Catholics in their home parishes recognized that Sheen’s approach to preaching was of a different genre than home-cooked fare. As fellow blogger Monsignor Charles Pope (a fortuitous name for a cleric) put it, “Most of the sermons I grew up with could be summarized in two sentences: 1. “Jesus is challenging us to do better today.” 2. “Let us try to do better and now please stand for the creed.” Msgr. Pope was speaking of the Sheen era, but truth be told, much of 2017’s preaching sounds very similar.
In 2016 Archbishop Wilton Gregory of Atlanta, in an excellent summary of the preaching dilemma in The Jurist, begins with a historical survey of the various understandings of the homily. Originally “a simple, extraneous address” to admonish worshippers to “imitate the good example” of the Scriptures just read, by the third century the homily became more expository or instructional in nature. St. Augustine in the fifth century combined exposition with pastoral sensitivity. He preached twice a day in his cathedral, believing his homilies should “explain, make holy, and convert.”
After five centuries of the Dark Ages, local bishops tended to pass the responsibility of preaching to the emerging religious orders, notably the Franciscans and the Dominicans, whose initials O.P. stand for Order of Preachers. With the rise of the universities and the writings of thinkers such as Thomas Aquinas, liturgical preaching became “rather mechanical and overly speculative.” The preaching orders took their mission outside the churches and into the streets. Gregory notes that Franciscan preaching, for example, tended to the moralistic and was somewhat disconnected from the Scripture.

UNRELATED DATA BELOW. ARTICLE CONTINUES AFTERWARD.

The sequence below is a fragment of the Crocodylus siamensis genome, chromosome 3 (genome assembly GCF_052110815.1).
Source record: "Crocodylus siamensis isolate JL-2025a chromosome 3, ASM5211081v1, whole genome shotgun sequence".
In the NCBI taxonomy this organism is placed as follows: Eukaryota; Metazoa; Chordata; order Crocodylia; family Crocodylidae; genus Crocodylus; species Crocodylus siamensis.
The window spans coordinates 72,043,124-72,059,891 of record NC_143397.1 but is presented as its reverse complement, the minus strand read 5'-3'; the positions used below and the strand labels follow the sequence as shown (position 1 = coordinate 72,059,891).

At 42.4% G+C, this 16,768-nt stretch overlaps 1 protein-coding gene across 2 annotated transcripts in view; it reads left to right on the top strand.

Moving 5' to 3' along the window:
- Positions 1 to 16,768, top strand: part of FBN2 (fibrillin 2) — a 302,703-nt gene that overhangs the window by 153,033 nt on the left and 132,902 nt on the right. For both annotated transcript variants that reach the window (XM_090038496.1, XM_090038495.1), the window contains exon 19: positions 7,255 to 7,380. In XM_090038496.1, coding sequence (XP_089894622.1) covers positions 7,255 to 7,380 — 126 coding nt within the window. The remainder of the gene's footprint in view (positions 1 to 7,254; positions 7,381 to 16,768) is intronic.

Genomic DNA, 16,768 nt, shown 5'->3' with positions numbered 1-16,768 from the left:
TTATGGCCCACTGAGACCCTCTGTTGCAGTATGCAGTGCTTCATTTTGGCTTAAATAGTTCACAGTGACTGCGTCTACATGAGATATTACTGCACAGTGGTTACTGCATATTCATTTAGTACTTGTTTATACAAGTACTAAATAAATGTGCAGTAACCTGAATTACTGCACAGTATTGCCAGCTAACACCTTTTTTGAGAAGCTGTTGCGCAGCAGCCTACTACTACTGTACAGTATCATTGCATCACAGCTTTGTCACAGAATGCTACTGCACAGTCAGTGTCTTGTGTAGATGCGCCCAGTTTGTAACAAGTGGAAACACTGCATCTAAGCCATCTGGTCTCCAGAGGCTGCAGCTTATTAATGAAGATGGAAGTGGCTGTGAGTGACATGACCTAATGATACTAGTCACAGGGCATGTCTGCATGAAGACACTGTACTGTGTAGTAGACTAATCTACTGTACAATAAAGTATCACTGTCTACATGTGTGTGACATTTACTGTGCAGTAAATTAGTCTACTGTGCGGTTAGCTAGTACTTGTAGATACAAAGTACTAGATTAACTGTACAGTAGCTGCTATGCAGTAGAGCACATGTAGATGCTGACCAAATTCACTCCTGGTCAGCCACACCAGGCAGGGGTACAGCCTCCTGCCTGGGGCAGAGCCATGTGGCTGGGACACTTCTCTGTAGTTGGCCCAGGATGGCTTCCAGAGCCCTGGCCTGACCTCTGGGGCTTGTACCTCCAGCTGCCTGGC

Luther and those who followed him returned to the early expository method of preaching to explain the Bible. John Calvin, for example, “preached his way through all the books of the Bible in a most comprehensive way.” The Catholic response—the Council of Trent (1545-1563) --established seminaries and courses in preaching the Bible. With notable exceptions (St. Charles Borromeo, d. 1584), reform of priestly training and Biblical teaching was slow. It is interesting that the new Jesuit Order, which held that preaching needed to touch the emotions and effect conversions, was looked upon with suspicion from the generally staid Church establishment.
Gregory quotes today’s Café passage from Sacrosanctum Concilium. The Council document says of the homily that it need “draw its content mainly from scriptural and liturgical sources, and its character should be that of a proclamation of God's wonderful works in the history of salvation, the mystery of Christ, ever made present and active within us, especially in the celebration of the liturgy.” SC brings together several traditions of preaching: its Biblical source and its joyful announcement of Christ alive and among us.
I will pick up more of Archbishop Gregory’s themes next weekend, but it must be already clear that preachers fulfilling the mandate of Para. 35 must be extraordinarily gifted, internally holy, smart, artisan, and in Gregory’s words, “in touch with their congregations so that they know their needs and can thereby more effectively preach a word that a particular congregation needs to hear…”